Content-type: text/html Manpage of COMPDIR


Section: Misc. Reference Manual Pages (1L)
Updated: 16 November 1988


compdir - compare two directories  


compdir [ -a ] [ -h ] [ -l ] [ -m ] [ -s ] [ -t ] [ -2 ] [ -X pat... ] dir1 dir2  


Compdir recursively compares the files in the two directories dir1 and dir2. By default, it compares the contents of the files and prints nothing if they compare equal; else it prints
directory: path/filename
when filename is a directory under one path but not under the other path;
differ: path/filename
when filename is newer under the printed path than under the other directory;
only: path/filename
when filename exists in one path only.

Plain compdir is about the same speed as diff -r, but compdir -m, which compares modification times instead of contents, is much faster than diff.  


Compare all files, including files beginning with a dot (.). The default action is to ignore such files.
Summarize the options and exit.
Set stdout to be line buffered.
Compare modification times instead of contents. This is much faster than comparing the contents. It's useful if you expect the directories' files to have the same dates, such as would be the case if you created a copy using tar or cp -rp.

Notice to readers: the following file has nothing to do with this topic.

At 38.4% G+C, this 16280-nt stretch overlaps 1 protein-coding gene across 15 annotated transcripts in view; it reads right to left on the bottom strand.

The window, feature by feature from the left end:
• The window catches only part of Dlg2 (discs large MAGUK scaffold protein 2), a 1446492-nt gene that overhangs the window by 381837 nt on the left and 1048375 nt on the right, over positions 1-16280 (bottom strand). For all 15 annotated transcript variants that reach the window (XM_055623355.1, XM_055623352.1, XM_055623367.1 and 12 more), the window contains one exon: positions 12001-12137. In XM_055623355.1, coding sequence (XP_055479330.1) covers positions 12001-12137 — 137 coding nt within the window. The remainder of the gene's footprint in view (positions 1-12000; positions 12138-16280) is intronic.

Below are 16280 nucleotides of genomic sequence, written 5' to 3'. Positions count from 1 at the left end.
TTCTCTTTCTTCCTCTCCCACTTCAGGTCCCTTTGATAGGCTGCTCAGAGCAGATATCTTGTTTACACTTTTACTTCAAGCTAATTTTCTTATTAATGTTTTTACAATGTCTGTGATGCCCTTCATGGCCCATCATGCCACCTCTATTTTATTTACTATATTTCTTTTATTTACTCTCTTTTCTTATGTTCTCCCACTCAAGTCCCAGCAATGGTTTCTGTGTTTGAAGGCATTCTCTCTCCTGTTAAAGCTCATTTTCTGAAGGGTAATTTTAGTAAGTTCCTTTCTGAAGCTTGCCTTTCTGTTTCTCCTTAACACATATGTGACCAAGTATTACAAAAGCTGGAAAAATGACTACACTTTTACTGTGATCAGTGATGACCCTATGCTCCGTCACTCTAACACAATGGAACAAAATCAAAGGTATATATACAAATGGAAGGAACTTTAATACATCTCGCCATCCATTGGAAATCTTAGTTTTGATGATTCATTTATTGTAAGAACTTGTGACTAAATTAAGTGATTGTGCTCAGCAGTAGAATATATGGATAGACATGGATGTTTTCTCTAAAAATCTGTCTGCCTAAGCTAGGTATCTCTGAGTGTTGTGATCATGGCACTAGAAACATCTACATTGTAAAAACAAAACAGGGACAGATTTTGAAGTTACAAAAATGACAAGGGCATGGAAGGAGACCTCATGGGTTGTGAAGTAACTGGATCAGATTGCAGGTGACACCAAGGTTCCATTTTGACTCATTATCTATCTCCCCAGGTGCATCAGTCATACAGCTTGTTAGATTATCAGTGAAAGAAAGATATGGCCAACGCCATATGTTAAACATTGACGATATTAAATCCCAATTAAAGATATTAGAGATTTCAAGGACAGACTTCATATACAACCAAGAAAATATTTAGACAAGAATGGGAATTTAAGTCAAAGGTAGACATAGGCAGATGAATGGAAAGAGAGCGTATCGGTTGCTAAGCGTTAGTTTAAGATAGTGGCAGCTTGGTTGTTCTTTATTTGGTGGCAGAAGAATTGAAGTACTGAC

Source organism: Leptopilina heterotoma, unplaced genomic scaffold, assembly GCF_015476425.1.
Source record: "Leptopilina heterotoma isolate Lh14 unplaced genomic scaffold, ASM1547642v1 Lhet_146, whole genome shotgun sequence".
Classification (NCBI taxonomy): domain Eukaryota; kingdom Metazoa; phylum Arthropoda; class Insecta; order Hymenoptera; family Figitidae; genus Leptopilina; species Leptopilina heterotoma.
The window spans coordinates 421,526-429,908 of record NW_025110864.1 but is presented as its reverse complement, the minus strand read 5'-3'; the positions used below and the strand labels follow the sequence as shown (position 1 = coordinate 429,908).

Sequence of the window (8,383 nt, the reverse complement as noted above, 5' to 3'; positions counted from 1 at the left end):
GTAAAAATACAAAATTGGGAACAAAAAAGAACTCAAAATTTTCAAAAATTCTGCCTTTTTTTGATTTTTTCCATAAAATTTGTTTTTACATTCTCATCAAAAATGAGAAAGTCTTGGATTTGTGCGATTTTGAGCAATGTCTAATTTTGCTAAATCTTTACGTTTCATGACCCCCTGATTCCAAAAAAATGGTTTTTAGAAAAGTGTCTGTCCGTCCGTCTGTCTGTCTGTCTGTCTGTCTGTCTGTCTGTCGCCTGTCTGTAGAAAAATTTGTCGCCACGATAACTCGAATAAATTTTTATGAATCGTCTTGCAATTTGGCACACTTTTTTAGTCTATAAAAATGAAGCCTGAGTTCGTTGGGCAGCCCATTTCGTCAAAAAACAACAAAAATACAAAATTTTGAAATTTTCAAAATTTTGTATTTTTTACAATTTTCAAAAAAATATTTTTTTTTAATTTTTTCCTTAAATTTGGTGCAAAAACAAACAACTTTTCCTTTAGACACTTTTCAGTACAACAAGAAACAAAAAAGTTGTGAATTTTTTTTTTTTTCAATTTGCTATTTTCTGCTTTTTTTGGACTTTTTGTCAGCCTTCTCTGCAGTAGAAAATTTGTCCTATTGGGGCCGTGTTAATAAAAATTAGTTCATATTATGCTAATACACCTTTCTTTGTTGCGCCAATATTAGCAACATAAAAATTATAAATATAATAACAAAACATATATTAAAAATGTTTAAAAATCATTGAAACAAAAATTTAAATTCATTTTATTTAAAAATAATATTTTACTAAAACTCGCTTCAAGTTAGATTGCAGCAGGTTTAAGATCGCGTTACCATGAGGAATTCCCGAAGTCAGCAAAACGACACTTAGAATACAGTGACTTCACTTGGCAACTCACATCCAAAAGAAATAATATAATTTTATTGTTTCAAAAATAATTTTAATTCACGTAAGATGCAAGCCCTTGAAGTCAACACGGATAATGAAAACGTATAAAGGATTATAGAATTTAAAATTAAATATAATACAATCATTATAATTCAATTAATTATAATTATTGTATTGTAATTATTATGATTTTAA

When both files are the same, print lines like
same: path/filename
Normally only non-matches are printed.
Compare contents of files, and if they are the same touch the modification time on the newer file to have the same time as the older file. This is useful if you have created a backup directory but didn't preserve dates. In that case, you can do compdir -t dir1 dir2 once, and thereafter you can more quickly compare the directories by looking at file modification times instead of the file contents.
Print both filenames, instead of just the newer, when files differ or when both are the same, but just the one filename for ``only'' files.
Print both filenames, instead of just the newer, for all compared files. This makes it easy to edit the output into shell commands that, say, copy the newer file to the older. The only or newer file is printed first; the missing or older filename is printed second.
-X pat...
Exclude patterns. Any file in dir1 that matches the sh(1)-style wildcard pattern specified by pat is ignored in comparisons. More than one pattern may be given; it's often necessary to quote the pattern to prevent interpretation by the shell. Note: slashes (/) are treated as ordinary characters when matching names.


The following command
% compdir -X "*.o" "*.a" mydir mydir.backup
compares the contents of the files in mydir and mydir.backup, ignoring object files and libraries.  


William Deich